|Publication number||US5171368 A|
|Application number||US 07/724,714|
|Publication date||Dec 15, 1992|
|Filing date||Jul 2, 1991|
|Priority date||Jul 2, 1991|
|Publication number||07724714, 724714, US 5171368 A, US 5171368A, US-A-5171368, US5171368 A, US5171368A|
|Original Assignee||Russell Mazakas|
|Export Citation||BiBTeX, EndNote, RefMan|
|Patent Citations (9), Referenced by (4), Classifications (16), Legal Events (8)|
|External Links: USPTO, USPTO Assignment, Espacenet|
This invention relates to spray booths used to coat workpieces with electrically charged resin powder.
One Of the more important processes for applying coating materials to commercial products is the use of electrostatic resin coating techniques. Briefly, this technique involves spraying electrically charged powder paint particles to a workpiece which is at ground potential. The charged powder particles are attracted to the workpiece and form a uniform coating therearound which is subsequently fused by the application of heat to form a solid homogeneous coating.
In the electrostatic powder coating process, relatively large portions of the released electrostatically charged powder do not impinge upon the workpiece or do not have sufficient adherence thereto, because the desired layer thickness has already been attained on the workpiece which neutralizes the charge. The workpieces are generally sprayed within a spray booth which contains the toxic powder. The booth has openings that allow air to be drawn in, so that the excess powder does not drift out of the spray booth enclosure. This air is then exhausted out of the spray booth after having gone through a filter to remove the oversprayed powder from the air. It is desirable to filter out the excess powder and possibly reuse the resin to reapply onto new workpieces.
U.S. Pat. No. 3,918,641 issued to Lehmann discloses an installation in which the excess powder or overspray is continuously collected. The electrostatic powder coating installation depicted therein, consists of a spray booth that has a spray gun 17 that sprays electrostatically charged powder onto workpieces. The booth has an inner cavity that is bound by the first face of a filter belt 23 moving through the cavity. The filter belt moves between two roller drums located at either end of the spray booth. A vacuum 44 is located above the filter belt that removes the excess powder from the first face of the belt.
In this installation, the excess powder and exhaust air within the inner cavity are drawn to the filter belt under the influence of an air suction device. The filter belt has a predetermined permeability such that the air is purified of the excess powder as it is drawn through the filter belt, wherein the powder is collected on the surface of the filter belt and recovered by the vacuum for reapplication by the spray gun.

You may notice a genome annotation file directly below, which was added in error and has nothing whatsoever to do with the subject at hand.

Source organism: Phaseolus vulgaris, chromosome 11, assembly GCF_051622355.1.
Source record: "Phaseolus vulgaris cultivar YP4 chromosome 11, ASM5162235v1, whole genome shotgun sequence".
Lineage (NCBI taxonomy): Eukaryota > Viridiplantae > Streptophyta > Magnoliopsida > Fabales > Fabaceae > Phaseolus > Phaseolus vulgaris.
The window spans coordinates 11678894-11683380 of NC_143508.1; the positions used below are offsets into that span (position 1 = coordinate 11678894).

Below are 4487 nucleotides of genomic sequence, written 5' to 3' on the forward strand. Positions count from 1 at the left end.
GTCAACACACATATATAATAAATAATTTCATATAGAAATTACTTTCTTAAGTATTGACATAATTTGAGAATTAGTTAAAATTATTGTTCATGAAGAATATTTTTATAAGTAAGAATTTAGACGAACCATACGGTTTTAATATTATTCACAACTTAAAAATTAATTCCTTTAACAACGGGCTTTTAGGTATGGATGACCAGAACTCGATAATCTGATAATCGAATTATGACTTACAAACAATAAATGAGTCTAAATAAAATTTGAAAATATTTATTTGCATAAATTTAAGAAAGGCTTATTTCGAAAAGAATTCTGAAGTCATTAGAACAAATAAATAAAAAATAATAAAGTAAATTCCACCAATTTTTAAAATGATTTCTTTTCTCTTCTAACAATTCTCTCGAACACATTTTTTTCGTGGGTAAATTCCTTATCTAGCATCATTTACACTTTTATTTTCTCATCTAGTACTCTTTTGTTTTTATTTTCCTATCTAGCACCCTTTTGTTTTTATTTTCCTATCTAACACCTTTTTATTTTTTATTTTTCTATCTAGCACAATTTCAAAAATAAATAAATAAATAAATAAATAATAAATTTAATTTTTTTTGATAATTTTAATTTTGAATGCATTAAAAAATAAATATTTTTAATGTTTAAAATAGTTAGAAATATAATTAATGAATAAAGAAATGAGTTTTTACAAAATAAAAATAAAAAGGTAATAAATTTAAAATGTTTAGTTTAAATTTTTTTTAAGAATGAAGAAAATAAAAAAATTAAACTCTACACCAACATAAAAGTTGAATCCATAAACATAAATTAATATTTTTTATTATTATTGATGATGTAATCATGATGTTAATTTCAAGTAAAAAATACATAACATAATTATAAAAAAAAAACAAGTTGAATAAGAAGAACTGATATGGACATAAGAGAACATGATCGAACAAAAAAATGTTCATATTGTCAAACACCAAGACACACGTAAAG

U.S. Pat. No. 4,257,345 issued to Brice discloses a similar installation as '641, but has the added feature of a second movable belt used to protect the filter belt from abrasive contact with a wire grate interposed between the belt and the rollers of the belt assembly.
U.S. Pat. No. 4,153,008 issued to Marino discloses a movable filter belt comprised of two layers, one which collects the excess powder and a second coarser layer to provide the first layer with support. Means are provided adjacent the powder cleaning device to separate the support layer from the filter layer whereby friction between the filter layer and the powder cleaning device is greatly reduced to extend the useful life of the movable belt.
Oversized parts generally require large openings to allow the parts to pass through the booths. To insure that the toxic powder does not drift out of the booth openings and into adjacent areas, the system requires a large amount of air to flow through the booth. It is not unusual for the booth to draw in over 12,000 cubic feet per minute (CFM) of air. Most filter belt media will only pass 50 CFM per square foot. Belts designed for larger air flow cannot prevent the fine powder from passing through the media. Thus a 12,000 CFM booth would require 240 square feet of filter area. A six foot wide flat filter belt would require a 40 foot long booth. A larger booth costs more to install, takes longer to clean and requires a lot of factory floor area. It would be desirable to have a filter belt assembly that improves the recovery efficiency of excess powder from the inner cavity of a spray booth in a shorter booth length.
The present invention is a filter belt assembly located at the bottom of the inner cavity of a spray booth. The filter assembly has a plurality of first sprockets each spaced apart a predetermined distance along a horizontal axis and a plurality of second sprockets each spaced apart a predetermined distance along a horizontal axis. The second sprockets are spaced a predetermined distance from the first sprockets along a vertical axis, wherein each second sprocket is interposed between two adjacent first sprockets such that the sprockets guide a filter belt through the bottom of the inner cavity in a serpentine fashion. The filter assembly has a drive means to move the filter belt. A vacuum unit removes excess paint powder that is deposited on the belt, as the belt moves from the booth and under the vacuum. The serpentine movement of the belt increases the amount of filter belt exposed to the inner cavity, increasing the belt area and air flow through the belt, without having to increase the shop room area required for the spray booth. By increasing the area of the filter belt in the inner cavity there is less powder per given area of filter belt at a given speed, preventing excessive powder buildup on the filter belt and thereby increasing the recovery efficiency of the cleaning vacuum. The increased belt area allows the filter belt to be rotated at a slower rate and still maintain an optimal level of powder collected per given area of filter belt. The slower rate provides more time for a given portion of filter belt to be treated by the vacuum, increasing the recovery efficiency of the overall assembly.